Deacon David Cockson will be ordained

By Marnie McAllister, Record Assistant Editor

Deacon Cockson
Deacon David A. Cockson

Deacon David A. Cockson knew he wanted to be a priest when he made his first holy Communion as a 7-year-old in Grand Island, Neb.

Fifty-five years later, his religious vocation will be realized. His ordination, set for Saturday, will be the fulfilment of an unwavering commitment to his vocation delayed only by an equally strong devotion to his family.

Deacon Cockson will be ordained a priest of the Archdiocese of Louisville at 11 a.m. on May 31, by Archbishop Joseph E. Kurtz at the Cathedral of the Assumption, 433 S. Fifth St.

At 63, Deacon Cockson is soft spoken and tall and he’s among the oldest men to be ordained in this archdiocese. That’s one of the reasons he came here; the Archdiocese of Louisville is open to later-in-life vocations.

He has one other connection to Kentucky: He was educated by the Dominican Sisters of Peace from St. Catharine, Ky., who were on mission in Nebraska in the 1950s. The sisters attracted him to the priesthood and helped nurture his vocation by their joy, commitment and prayerful witness, he said.

Deacon Cockson is the sixth of eight children born to Alvin and Mary Cockson in south central Nebraska in close proximity to the meandering Platte River. They were a prayerful family whose lives revolved around parish life, he said.

A life-changing event early in his life — at age 15 — helped to affirm and continues still to guide his religious vocation.

Marcia Cockson, Deacon Cockson’s older sister by 11 months, made the ultimate sacrifice when she was 16.

On Dec. 9, 1965, he and Marcia were on their way to school. Marcia was driving and prepared to cross a one-lane bridge when an oncoming car nearly collided with them.
“We crossed five narrow bridges to go to high school. We were on the last bridge; it was foggy and icy. Marcia was driving very cautiously. Out of the fog comes our neighbor’s vehicle.”

The neighbor, a father of eight, was driving with his father. Marcia made an effort to avoid hitting them, causing herself and Deacon Cockson to be ejected from their car. Marcia did not survive.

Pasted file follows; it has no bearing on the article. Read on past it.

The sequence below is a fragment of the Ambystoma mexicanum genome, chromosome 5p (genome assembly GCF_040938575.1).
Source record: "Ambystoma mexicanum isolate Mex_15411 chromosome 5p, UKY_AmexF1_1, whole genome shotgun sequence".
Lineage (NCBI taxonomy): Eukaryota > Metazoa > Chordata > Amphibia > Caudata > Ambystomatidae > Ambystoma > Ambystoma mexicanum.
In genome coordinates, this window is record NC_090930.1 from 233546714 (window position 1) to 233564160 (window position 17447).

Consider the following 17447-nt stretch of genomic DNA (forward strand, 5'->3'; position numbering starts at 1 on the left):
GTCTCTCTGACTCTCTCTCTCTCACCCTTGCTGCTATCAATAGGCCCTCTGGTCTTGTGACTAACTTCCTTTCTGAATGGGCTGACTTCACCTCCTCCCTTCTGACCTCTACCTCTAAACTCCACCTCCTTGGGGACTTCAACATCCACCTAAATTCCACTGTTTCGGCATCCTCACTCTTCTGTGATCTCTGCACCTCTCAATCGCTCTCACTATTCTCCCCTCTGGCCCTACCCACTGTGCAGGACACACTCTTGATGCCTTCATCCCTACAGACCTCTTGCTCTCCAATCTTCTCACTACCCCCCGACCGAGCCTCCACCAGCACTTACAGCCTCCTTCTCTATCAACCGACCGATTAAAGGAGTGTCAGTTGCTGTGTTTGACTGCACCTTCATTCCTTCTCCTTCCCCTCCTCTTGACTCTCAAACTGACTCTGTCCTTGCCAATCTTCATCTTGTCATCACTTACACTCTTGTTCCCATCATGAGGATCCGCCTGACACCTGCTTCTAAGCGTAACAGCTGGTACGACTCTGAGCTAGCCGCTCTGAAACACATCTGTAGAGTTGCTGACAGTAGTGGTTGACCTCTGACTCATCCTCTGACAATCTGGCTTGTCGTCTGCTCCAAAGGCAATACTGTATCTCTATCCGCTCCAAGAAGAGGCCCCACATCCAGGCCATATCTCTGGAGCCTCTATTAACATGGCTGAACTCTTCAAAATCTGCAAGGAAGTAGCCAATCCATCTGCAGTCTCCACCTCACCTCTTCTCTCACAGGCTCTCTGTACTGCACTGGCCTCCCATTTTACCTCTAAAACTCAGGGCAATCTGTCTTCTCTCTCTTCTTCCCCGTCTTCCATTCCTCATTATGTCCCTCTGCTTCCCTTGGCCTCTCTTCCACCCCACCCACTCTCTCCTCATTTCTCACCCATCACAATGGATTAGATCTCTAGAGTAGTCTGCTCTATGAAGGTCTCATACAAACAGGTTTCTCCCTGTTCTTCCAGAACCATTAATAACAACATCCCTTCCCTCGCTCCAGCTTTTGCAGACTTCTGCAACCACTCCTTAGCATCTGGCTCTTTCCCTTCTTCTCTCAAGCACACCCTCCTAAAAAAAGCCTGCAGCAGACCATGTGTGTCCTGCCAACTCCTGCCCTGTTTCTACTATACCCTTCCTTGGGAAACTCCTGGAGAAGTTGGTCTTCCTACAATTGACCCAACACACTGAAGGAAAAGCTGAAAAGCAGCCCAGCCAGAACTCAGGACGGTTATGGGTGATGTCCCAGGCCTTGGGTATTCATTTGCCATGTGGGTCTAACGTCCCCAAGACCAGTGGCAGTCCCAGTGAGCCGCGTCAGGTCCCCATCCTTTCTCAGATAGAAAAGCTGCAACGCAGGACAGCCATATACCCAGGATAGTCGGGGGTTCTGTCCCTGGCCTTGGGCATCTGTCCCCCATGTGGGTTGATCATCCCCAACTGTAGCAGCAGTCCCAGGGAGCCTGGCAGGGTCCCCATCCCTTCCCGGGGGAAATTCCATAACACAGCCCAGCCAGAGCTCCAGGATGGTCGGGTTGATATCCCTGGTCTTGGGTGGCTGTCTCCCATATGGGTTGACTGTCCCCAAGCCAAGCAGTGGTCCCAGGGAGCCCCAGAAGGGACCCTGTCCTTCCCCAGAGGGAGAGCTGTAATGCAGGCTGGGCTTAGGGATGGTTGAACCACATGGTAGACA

“My sister made a decision to give up her life to save” two others, Deacon Cockson said. “We saw their faces in the window — I can still see them. She chose to sacrifice her life for their lives and their family.”

The local bishop attended Marcia’s funeral and the church was filled to overflowing, Deacon Cockson said. Marcia’s classmates still remember her — “They remember her sacrifice, her devotion to life,” he said.

The lesson that lingers for him relates to suffering.

“Marcia was a mentor for me,” he said. “And she taught me the meaning of suffering in my own life. I’ve been able to look through the pain in order to see the possibilities in that suffering. I hope, as a priest, to be able to offer that hope to people — to look for possibilities for new life.”

Deacon Cockson’s path to the priesthood would not be a direct one, though. After high school, he was encouraged by his pastor to continue discerning his vocation by attending college and living on his own.

“I knew that to be well-rounded I needed to be on my own, pay bills and have my own responsibilities,” he noted.

He spent about a decade teaching high school social studies and in sales, while continuing to be involved in the life of the church and discerning.

He entered into seminary studies and, in 1988, he earned a master of divinity degree at St. Paul Seminary School of Divinity, University of St. Thomas in Minnesota.

Also in 1988, he began caring for his elderly parents in his home. Caring for his family became another vocation for Deacon Cockson and delayed his religious vocation, though he believes his experiences helped prepare him for the priesthood.

From 1988 to 2007, he cared for his parents and two older siblings. In the midst of care taking, he was ordained in 1992 to the diaconate, a step on his path to the priesthood. Usually, there is a year between the diaconate ordination and priesthood ordination. But Deacon Cockson took a leave of absence to continue caring for his mother, who’s health had taken a bad turn.

As he cared for his family members, Deacon Cockson served as a hospital chaplain and returned to school to become a licensed clinical social worker. He spent 15 years serving clients struggling with mental health and substance abuse problems.

His mother died in 2007 and Deacon Cockson returned to seminary.

“I’ve spent many years caring for my family and I’ve spent my life since my first holy Communion preparing for the priesthood,” he noted. “I never wavered in my desire to become a priest. When these earthly responsibilities were fulfilled, I began in earnest to experience my final journey to the priesthood.”

The way he sees it, “I’m right on schedule.”

“The grace of God is like grits sometimes,” he said. “You don’t order them at the restaurant, but they come with the meal. So my life has been one of challenges, but many consolations that have been the presence of the grace of God in my life.”

After his ordination, Deacon Cockson will serve as associate pastor of the Basilica of St. Joseph Proto-Cathedral in Bardstown, Ky., and St. Michael Church in Fairfield, Ky.

He will celebrate his first Mass of thanksgiving at 11 a.m. on June 1 at St. Michael Church in East Louisville where he has been serving as a deacon.

The chalice he will use at his first Mass was purchased by his late parents 48 years ago. They purchased the chalice for Deacon Cockson, then 15 years old, with money the family received as memorial gifts for his sister, Marcia.

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